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December 2005

by Paula Wolff

In July, 2005, Carr Massi, Ellen Nuzzi, Elliot Schloss and I did a workshop at the Disability Film Festival at Long Island University Brooklyn Campus. I was the moderator and started the panel with this opening speech.

Since the passage of the American With Disabilities Act (ADA) we now see signs for assistive listening devices in some movie theatres, electronic wheelchair door opening devices in many public buildings such as at Lincoln Center, and departments to provide accessibility to persons with different types of disabilities at museums and other public facilities. Our struggle for accessible public transportation has resulted in bus lifts on MTA buses, making it possible for people with disabilities to get to events (although our fight for accessible taxis, car services, and ferries and improved subway accessibility continues). We see more people with disabilities out on the buses, at cultural events, and around the community.

Unfortunately, the increased awareness that the ADA and other events have helped lead to have not yet lead to the full equality that is our goal. We see this when we look at the employment figures for persons with disabilities which have remained at an unemployment rate of approximately 70% for working age persons with disabilities, the same level as it was prior to the enactment of the ADA. In spite of the vast improvements in assistive technology including computer technology that enable persons with disabilities to perform tasks that were previously impossible without assistance enabling people with disabilities to live and work more independently, relatively few persons with disabilities have such equipment provided by their employers if they are able to overcome the attitudinal barriers that still keep most of our community unemployed, although studies have shown that accommodations for most employees cost under $500.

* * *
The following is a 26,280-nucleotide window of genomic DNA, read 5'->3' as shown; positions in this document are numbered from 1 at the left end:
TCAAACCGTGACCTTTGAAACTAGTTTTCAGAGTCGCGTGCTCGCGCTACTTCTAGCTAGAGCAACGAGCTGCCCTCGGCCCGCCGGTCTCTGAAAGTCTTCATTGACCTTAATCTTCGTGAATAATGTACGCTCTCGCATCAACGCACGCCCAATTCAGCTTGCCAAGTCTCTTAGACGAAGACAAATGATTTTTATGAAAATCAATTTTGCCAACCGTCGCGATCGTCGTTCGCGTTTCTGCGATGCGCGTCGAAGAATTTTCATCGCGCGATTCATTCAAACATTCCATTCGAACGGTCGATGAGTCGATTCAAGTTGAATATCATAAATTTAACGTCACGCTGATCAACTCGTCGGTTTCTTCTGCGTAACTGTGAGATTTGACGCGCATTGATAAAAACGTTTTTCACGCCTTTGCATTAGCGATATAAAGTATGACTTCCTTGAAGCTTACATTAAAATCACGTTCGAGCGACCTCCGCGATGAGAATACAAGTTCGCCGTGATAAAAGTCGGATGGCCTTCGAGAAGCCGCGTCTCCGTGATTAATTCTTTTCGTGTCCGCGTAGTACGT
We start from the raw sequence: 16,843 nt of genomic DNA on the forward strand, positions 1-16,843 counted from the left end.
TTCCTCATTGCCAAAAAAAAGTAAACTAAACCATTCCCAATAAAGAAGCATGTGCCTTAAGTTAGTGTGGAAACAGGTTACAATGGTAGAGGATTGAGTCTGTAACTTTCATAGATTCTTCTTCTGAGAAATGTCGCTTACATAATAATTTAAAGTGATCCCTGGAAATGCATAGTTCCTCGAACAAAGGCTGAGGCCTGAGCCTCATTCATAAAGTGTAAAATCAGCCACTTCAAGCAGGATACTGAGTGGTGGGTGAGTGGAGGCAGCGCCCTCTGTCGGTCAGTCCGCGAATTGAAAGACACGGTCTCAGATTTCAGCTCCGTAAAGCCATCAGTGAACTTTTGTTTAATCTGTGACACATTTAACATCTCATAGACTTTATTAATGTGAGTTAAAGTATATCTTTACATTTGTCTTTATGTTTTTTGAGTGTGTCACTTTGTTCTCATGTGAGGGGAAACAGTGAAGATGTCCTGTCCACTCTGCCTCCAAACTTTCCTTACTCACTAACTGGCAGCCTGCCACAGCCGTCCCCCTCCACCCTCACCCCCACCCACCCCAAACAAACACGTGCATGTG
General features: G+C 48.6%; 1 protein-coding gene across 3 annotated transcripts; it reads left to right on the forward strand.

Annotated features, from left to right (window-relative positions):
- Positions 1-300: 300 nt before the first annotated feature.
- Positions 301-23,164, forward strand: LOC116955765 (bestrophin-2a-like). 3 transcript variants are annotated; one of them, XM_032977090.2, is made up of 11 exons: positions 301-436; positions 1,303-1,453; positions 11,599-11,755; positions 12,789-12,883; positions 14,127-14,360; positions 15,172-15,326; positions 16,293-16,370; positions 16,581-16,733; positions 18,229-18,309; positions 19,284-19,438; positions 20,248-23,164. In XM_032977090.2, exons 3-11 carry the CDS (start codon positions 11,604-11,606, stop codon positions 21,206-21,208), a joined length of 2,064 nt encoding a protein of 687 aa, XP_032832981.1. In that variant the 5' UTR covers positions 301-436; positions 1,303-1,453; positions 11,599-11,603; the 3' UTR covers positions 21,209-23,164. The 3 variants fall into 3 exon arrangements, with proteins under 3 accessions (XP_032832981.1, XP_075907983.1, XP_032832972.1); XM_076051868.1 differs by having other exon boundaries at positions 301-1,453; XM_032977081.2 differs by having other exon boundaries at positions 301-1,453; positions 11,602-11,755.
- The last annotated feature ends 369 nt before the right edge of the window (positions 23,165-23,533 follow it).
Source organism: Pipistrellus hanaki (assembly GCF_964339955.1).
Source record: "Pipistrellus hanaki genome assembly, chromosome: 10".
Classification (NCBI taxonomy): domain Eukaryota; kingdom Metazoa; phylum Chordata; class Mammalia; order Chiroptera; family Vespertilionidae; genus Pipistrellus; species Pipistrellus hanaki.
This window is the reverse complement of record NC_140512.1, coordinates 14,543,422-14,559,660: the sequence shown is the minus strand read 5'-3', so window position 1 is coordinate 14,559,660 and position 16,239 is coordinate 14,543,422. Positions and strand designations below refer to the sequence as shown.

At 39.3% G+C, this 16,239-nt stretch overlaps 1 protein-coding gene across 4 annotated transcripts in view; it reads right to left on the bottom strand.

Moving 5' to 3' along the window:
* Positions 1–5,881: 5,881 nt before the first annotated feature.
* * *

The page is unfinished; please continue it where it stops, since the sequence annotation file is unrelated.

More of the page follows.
Employment is not the only area in which we see that we still have to struggle to achieve equality. We see continued attacks on the Americans With Disabilities Act in the Supreme Court which has sought to limit its interpretation of the law and its enforcement.

A Supreme Court decision, the Olmstead Decision, which requires that persons with disabilities receive treatment in the most integrated setting is now often thought of in our community as a type of declaration of independence for many thousands of persons with disabilities currently living in nursing homes and other institutional settings who wish to return to living in the community. But the promise of independence of the Olmstead Decision will remain unfulfilled if the government fails to provide accessible housing that people can afford on a Supplemental Security Income level income and the support services persons with disabilities need to live in that community. To date, the Olmstead Decision demonstrates increased awareness of persons with disabilities without the resources for full equality.